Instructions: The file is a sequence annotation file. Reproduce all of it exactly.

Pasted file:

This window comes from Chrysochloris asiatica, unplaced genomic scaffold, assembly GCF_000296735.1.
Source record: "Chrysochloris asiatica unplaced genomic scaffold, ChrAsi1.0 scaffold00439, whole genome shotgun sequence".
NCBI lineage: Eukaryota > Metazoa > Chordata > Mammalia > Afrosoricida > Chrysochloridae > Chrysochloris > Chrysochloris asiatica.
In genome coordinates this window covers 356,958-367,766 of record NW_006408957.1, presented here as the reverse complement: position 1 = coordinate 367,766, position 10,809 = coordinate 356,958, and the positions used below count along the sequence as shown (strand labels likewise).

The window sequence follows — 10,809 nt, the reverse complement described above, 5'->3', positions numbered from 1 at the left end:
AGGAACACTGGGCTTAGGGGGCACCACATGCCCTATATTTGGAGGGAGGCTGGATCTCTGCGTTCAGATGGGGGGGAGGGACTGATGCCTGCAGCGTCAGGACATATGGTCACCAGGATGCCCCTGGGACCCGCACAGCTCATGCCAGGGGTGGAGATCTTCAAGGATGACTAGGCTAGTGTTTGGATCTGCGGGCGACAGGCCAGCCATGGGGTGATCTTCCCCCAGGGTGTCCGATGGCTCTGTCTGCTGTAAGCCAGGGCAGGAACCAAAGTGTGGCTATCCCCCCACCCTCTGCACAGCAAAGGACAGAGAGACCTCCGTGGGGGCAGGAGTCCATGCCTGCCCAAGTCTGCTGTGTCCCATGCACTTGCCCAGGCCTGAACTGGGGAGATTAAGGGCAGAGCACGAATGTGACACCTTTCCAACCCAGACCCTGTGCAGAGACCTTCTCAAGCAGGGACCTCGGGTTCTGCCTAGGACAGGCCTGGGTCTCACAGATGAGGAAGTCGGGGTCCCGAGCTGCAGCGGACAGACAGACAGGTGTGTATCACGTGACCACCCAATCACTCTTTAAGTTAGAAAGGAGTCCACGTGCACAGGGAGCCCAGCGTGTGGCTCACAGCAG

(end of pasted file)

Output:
This window comes from Chrysochloris asiatica, unplaced genomic scaffold, assembly GCF_000296735.1.
Source record: "Chrysochloris asiatica unplaced genomic scaffold, ChrAsi1.0 scaffold00439, whole genome shotgun sequence".
NCBI lineage: Eukaryota > Metazoa > Chordata > Mammalia > Afrosoricida > Chrysochloridae > Chrysochloris > Chrysochloris asiatica.
In genome coordinates this window covers 356,958-367,766 of record NW_006408957.1, presented here as the reverse complement: position 1 = coordinate 367,766, position 10,809 = coordinate 356,958, and the positions used below count along the sequence as shown (strand labels likewise).

The window sequence follows — 10,809 nt, the reverse complement described above, 5'->3', positions numbered from 1 at the left end:
AGGAACACTGGGCTTAGGGGGCACCACATGCCCTATATTTGGAGGGAGGCTGGATCTCTGCGTTCAGATGGGGGGGAGGGACTGATGCCTGCAGCGTCAGGACATATGGTCACCAGGATGCCCCTGGGACCCGCACAGCTCATGCCAGGGGTGGAGATCTTCAAGGATGACTAGGCTAGTGTTTGGATCTGCGGGCGACAGGCCAGCCATGGGGTGATCTTCCCCCAGGGTGTCCGATGGCTCTGTCTGCTGTAAGCCAGGGCAGGAACCAAAGTGTGGCTATCCCCCCACCCTCTGCACAGCAAAGGACAGAGAGACCTCCGTGGGGGCAGGAGTCCATGCCTGCCCAAGTCTGCTGTGTCCCATGCACTTGCCCAGGCCTGAACTGGGGAGATTAAGGGCAGAGCACGAATGTGACACCTTTCCAACCCAGACCCTGTGCAGAGACCTTCTCAAGCAGGGACCTCGGGTTCTGCCTAGGACAGGCCTGGGTCTCACAGATGAGGAAGTCGGGGTCCCGAGCTGCAGCGGACAGACAGACAGGTGTGTATCACGTGACCACCCAATCACTCTTTAAGTTAGAAAGGAGTCCACGTGCACAGGGAGCCCAGCGTGTGGCTCACAGCAG